But presumably this isn't in any way related to CRoW legislation...as its not been used to secure access to any Caves as yet has it...

Presumably this is a farmer unhappy about Unauthorised access to Caves on his land...fair point I can (just about) see the logic of that but if CRoW legislation were to apply to caving that would result in authorised access to Caves on his land...and Cavers would, presumably make up a very small proportion of people on his land...as cavers are a very small minority compared to Hikers, Dog Walkers etc...
Title: Re: Some good news on cave access
Post by: Badlad on April 02, 2014, 09:31:14 pm
I haven't read the article as my Descent subscription ran out recently but I'm sure people are going to keep pushing for access under CRoW.



Could I suggest you read the article as it is very informative on this subject.

Title: Re: Some good news on cave access
Post by: bograt on April 02, 2014, 10:20:26 pm
I suspect we are approaching the key point I have been trying to get across for decades; EDUCATION!, if cavers understood farmers more, and farmers understood cavers more, what a happier world it would be for all concerned.

 I recall a time when a cave owning farmer broke an arm in the middle of haymaking and was very worried and stressed, one of the local caving clubs pulled together to help him get his harvest in, result- no problems with access for that club, and eventual ease of access for all, he was educated that cavers could be useful!

 Another local cave owning farmer was stretched for help at lambing time, a few cavers offered and gave assistance, result- access (and quite a lot of help from the farmer) to a previously forbidden dig and some passage found, along with a lot of understanding of the local hydrology.
 
All it takes is everyone understanding each other and appreciating each others way of life, if one caving numpty antagonises a farmer, its up to the more sensible ones among us (you) to discourage them and teach the farmers that we (you) are not all bad.

I understand both sides, as a Peak District farmer (thankfully on Gritstone, so no caves) and a Peak District caver of loong experience, I did however gain my farming experience on a cave owning farm.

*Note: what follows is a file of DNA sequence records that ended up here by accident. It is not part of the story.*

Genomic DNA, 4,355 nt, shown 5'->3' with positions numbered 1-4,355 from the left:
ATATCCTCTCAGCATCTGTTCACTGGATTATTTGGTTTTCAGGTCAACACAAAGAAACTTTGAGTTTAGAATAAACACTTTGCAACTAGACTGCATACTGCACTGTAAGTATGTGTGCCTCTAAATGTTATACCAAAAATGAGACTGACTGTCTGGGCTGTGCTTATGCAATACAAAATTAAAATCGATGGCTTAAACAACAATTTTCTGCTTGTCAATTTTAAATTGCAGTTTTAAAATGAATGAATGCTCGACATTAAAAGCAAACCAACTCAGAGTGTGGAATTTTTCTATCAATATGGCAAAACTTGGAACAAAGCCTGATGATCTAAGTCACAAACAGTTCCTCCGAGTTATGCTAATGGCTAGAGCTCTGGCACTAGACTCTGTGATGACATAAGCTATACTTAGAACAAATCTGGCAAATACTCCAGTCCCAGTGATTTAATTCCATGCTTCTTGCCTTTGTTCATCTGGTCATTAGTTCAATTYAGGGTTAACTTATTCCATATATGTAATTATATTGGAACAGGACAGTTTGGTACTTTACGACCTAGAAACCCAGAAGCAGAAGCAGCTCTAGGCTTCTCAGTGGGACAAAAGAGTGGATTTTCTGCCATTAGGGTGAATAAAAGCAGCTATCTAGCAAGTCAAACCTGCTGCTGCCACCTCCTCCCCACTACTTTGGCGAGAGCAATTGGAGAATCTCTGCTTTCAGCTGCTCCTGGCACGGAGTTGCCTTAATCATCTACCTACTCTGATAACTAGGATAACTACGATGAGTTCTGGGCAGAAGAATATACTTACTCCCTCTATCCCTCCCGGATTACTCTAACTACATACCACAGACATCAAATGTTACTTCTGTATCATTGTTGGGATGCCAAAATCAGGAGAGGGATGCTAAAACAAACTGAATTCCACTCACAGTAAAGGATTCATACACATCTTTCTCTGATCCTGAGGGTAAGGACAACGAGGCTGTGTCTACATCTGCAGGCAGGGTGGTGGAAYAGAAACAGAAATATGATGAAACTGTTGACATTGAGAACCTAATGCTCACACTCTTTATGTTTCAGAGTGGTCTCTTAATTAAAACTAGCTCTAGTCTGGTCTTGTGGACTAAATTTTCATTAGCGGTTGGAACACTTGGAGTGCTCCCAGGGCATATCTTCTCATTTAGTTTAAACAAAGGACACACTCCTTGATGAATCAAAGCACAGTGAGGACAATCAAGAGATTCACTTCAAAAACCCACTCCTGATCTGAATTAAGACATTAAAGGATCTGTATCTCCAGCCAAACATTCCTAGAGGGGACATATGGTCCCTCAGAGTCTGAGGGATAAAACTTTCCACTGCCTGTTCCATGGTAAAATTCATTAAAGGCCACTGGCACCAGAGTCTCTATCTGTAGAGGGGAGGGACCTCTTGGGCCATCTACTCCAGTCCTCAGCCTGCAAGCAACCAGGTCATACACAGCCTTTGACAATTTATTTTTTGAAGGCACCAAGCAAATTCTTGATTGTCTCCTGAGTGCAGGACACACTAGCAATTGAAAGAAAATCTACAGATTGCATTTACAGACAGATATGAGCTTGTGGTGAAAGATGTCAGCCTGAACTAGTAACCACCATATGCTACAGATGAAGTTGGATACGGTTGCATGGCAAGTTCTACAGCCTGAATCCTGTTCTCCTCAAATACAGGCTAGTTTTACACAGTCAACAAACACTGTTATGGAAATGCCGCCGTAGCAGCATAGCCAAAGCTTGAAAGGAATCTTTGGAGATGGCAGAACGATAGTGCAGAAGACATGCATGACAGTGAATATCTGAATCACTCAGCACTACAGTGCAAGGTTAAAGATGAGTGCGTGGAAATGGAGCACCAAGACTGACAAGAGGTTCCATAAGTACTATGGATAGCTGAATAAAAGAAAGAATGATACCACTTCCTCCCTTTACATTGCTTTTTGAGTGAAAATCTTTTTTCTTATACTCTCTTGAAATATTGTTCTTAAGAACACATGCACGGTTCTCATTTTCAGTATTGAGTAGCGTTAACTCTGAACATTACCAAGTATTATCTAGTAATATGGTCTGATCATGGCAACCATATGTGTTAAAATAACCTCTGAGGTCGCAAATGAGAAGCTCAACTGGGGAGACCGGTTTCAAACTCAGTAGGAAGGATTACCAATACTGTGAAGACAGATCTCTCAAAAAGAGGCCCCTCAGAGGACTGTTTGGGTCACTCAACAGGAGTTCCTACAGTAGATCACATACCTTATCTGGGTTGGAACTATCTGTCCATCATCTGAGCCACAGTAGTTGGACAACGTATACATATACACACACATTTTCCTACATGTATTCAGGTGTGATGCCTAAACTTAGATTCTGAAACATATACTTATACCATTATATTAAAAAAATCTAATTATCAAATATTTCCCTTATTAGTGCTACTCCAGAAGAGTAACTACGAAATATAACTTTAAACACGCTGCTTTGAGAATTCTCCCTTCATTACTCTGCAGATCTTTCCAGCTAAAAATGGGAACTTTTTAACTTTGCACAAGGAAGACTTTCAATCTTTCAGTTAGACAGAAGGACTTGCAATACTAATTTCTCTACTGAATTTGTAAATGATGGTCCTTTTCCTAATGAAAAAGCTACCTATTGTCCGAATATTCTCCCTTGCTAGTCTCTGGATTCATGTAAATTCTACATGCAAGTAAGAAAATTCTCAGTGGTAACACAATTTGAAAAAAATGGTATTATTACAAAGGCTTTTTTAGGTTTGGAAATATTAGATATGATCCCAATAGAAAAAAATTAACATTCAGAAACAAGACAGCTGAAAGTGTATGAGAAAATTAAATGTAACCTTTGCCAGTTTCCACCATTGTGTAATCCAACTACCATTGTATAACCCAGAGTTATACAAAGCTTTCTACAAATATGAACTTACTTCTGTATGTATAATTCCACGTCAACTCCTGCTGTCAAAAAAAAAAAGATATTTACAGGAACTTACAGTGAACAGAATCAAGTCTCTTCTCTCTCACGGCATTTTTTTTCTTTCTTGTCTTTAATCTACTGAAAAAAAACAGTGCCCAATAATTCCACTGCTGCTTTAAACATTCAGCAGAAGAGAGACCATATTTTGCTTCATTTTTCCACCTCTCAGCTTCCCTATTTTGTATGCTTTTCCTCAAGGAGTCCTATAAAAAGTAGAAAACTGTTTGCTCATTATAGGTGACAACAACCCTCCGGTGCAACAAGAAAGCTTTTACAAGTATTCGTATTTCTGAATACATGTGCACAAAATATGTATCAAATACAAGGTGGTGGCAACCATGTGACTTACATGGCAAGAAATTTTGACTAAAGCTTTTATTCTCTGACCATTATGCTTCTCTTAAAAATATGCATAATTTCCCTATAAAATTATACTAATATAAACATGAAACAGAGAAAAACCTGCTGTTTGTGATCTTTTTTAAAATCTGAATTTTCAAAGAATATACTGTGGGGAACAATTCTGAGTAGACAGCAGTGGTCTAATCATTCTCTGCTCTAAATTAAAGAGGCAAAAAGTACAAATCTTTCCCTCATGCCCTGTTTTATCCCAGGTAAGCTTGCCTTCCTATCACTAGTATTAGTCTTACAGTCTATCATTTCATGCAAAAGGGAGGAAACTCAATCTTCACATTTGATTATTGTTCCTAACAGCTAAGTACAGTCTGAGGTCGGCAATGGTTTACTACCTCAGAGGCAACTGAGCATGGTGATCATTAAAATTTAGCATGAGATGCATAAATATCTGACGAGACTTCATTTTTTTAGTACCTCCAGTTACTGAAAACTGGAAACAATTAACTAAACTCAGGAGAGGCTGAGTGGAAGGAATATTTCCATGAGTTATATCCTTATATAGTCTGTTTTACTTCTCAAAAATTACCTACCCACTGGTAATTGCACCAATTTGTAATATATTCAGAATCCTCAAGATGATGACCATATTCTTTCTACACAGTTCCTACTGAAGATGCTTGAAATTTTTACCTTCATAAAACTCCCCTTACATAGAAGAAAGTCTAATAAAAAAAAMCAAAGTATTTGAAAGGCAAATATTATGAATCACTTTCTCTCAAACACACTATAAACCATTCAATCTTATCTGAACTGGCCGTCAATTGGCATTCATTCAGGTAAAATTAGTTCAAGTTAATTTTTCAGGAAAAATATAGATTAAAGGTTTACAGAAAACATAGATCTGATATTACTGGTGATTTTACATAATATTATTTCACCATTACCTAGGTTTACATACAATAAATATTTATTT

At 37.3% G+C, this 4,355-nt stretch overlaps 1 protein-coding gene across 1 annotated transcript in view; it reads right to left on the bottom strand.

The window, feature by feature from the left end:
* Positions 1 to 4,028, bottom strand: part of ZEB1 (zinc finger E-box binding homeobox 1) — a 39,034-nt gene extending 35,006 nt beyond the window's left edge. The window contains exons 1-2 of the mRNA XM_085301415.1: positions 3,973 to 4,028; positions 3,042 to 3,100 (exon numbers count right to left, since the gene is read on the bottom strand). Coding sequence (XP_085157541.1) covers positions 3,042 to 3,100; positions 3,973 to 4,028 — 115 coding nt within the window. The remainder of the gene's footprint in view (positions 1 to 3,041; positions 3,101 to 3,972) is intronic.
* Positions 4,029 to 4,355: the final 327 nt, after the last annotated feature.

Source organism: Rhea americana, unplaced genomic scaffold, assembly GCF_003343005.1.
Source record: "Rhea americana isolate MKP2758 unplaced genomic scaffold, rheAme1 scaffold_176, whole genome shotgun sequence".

Title: Re: Some good news on cave access
Post by: Cripplecreeker on April 02, 2014, 10:58:19 pm
There seems to be a lot of talk about farmers here, which isn't particularly relevant to the situation in the Dales, where the majority of the caves with restricted access are owned by estates. I guess other caving areas of the country are fortunate that their caves lie on farm land, rather than grouse moor. I suspect it's rather harder for instance to form a relationship built on mutual understanding with, for instance, the lord lieutenant of lancashire, than it is with one of the farmers who live and work on the fells!

G.
Title: Re: Some good news on cave access
Post by: kay on April 02, 2014, 11:01:27 pm

Or are we worrying over nothing...CRoW means landowners have had to accept unfettered access for walkers rambler birdspotters photographers climbers etc etc...has this instantly resulted in animosity between landowners and these groups...or is it a storm in a teacup...

CRoW hasn't resulted in much extra access for ramblers etc - research on the effects showed that most people stayed on the existing footpaths. But caves aren't necessarily near footpaths, so in some areas, could it be conceivable that CRoW access for cavers would actually have more effect than CRoW access for everyone else?
Title: Re: Some good news on cave access
Post by: graham on April 02, 2014, 11:05:16 pm
There seems to be a lot of talk about farmers here, which isn't particularly relevant to the situation in the Dales, where the majority of the caves with restricted access are owned by estates. I guess other caving areas of the country are fortunate that their caves lie on farm land, rather than grouse moor. I suspect it's rather harder for instance to form a relationship built on mutual understanding with, for instance, the lord lieutenant of lancashire, than it is with one of the farmers who live and work on the fells!